Efficiency major contributor to reduction in UK energy demand

Signal of change / Efficiency major contributor to reduction in UK energy demand

By Anna Simpson / 12 Mar 2019

Carbon Brief has released analysis of government figures finding that efficiency in light bulbs and household appliances such as fridges have contributed marginally more to ongoing reductions in the UK's energy demand than the switch to renewables and gas.  

 

The UK's per capita electricity generation in 2018 was 16% lower than in 2005, despite a population increase of 10% over that period. This reduction in use has saved 103 terawatt hours (TWh) over that period, according to Carbon Brief: slightly more than the 95TWh increase in renewables output. 

 

BBC environment analyst Roger Harrabin links these wins to EU product standards on light bulbs, fridges, vacuum cleaners and other appliances.

 

 

So what?

Efficiency is often looked over as the less exciting - and also less controversial - solution to decarbonisation than the rise of renewables. However, these figures seemingly minor changes in products and behaviours can have a significant impact when multiplied across a nation.    EU regulation has played a part in scaling efficient appliances in the UK, while businesses and citizens have been quick to recognise the return on investment through lower energy bills.   UK electricity demand is projected to rise in order to meet climate targets through electrification. Government projections suggest as much as 25% of the UK's electricity could be imported by 2025. Ongoing efficiency gains therefore have a role to play in the UK's energy security.    What would the impacts of leaving the EU be on the UK's energy efficiency? Can the government do more to incentivise it?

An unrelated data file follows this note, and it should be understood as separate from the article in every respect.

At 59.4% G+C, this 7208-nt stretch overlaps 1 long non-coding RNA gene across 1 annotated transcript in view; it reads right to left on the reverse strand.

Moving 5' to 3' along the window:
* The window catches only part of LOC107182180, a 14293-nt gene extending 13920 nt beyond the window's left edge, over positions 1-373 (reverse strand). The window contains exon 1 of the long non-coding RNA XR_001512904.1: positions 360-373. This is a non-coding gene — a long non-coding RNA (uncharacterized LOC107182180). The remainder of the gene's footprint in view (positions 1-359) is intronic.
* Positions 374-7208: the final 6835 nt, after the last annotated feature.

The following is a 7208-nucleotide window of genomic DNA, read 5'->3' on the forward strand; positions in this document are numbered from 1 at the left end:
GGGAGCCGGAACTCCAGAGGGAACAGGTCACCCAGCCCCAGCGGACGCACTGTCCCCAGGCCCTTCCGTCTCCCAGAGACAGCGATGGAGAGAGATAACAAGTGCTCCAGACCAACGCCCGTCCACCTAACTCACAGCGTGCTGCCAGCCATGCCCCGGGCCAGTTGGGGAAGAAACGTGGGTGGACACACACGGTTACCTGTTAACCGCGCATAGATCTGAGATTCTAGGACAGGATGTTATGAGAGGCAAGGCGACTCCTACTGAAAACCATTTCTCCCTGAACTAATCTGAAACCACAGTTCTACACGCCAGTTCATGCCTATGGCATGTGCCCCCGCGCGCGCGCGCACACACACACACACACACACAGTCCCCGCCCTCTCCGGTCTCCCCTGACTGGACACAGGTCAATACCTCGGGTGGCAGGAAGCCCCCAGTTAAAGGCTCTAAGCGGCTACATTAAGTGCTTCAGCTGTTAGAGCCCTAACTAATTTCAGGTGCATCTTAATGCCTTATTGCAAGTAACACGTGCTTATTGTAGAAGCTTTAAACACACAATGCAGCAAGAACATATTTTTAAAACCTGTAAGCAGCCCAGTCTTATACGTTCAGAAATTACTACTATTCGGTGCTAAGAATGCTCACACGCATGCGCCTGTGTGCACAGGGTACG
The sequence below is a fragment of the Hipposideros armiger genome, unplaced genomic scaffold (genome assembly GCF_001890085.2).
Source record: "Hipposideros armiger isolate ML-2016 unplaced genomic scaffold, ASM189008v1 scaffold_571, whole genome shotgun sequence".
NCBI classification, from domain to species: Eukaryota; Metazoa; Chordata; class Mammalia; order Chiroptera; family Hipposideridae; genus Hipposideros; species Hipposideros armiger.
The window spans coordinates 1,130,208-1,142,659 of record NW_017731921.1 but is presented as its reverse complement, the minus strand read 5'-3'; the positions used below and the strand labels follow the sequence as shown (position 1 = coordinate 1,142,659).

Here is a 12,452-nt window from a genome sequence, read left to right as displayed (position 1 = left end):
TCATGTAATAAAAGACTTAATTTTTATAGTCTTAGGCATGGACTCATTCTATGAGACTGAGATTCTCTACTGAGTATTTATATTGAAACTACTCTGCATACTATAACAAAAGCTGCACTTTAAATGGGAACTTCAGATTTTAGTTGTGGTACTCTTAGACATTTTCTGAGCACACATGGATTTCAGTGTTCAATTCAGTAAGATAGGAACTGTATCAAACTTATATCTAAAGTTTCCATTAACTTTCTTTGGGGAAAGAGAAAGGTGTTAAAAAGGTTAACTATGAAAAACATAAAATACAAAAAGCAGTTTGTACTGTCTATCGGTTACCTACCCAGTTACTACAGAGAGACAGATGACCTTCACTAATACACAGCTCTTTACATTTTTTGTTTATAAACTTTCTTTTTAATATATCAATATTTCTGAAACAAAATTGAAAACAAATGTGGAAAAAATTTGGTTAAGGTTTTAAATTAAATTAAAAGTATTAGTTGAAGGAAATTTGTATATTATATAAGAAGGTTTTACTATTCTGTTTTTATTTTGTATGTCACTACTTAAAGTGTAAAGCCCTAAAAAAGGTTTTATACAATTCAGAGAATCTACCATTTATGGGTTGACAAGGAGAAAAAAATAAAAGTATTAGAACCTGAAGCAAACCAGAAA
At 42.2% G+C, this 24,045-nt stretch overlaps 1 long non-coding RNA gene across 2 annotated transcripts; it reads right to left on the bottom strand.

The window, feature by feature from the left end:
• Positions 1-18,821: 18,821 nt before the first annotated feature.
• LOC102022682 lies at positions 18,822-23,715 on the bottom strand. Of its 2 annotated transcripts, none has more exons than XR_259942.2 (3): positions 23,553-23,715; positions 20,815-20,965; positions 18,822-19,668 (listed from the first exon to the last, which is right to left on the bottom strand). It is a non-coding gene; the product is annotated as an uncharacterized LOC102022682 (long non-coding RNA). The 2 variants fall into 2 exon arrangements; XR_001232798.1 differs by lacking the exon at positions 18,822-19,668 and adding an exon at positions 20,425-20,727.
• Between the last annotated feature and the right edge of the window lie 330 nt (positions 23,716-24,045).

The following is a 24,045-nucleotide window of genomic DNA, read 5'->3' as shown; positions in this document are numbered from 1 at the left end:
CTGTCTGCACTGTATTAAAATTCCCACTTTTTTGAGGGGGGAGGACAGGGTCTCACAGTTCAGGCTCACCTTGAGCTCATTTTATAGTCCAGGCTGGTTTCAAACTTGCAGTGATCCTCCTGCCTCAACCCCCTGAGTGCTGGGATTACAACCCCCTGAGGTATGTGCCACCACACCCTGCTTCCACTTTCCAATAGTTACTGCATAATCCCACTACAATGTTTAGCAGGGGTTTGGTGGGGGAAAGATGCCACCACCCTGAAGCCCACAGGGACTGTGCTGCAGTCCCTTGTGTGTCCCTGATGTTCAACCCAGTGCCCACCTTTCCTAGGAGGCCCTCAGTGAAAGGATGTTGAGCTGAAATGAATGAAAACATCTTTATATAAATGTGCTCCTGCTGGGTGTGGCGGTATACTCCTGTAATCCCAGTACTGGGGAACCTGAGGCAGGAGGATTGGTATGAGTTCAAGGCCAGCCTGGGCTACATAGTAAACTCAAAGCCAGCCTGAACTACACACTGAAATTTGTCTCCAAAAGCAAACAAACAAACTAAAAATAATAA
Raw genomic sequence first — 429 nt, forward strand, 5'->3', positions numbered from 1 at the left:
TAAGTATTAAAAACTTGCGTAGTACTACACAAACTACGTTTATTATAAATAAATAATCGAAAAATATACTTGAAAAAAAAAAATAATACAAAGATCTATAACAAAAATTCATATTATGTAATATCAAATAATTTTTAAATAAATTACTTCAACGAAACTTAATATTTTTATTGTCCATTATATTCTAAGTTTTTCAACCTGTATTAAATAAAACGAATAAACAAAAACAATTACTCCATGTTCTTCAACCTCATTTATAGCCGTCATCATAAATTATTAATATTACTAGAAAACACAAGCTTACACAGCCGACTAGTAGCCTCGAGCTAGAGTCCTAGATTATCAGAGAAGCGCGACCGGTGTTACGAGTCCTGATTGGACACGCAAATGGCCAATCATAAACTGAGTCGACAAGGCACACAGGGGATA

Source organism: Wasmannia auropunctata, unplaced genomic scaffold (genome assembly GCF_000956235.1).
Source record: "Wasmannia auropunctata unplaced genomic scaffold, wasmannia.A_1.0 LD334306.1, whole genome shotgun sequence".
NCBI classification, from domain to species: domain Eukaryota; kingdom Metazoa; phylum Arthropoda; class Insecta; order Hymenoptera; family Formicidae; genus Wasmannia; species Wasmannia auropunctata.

Sources

https://www.carbonbrief.org/analysis-uk-electricity-generation-2018-falls-to-lowest-since-1994    https://www.bbc.com/news/science-environment-46741346     

What might the implications of this be? What related signals of change have you seen?

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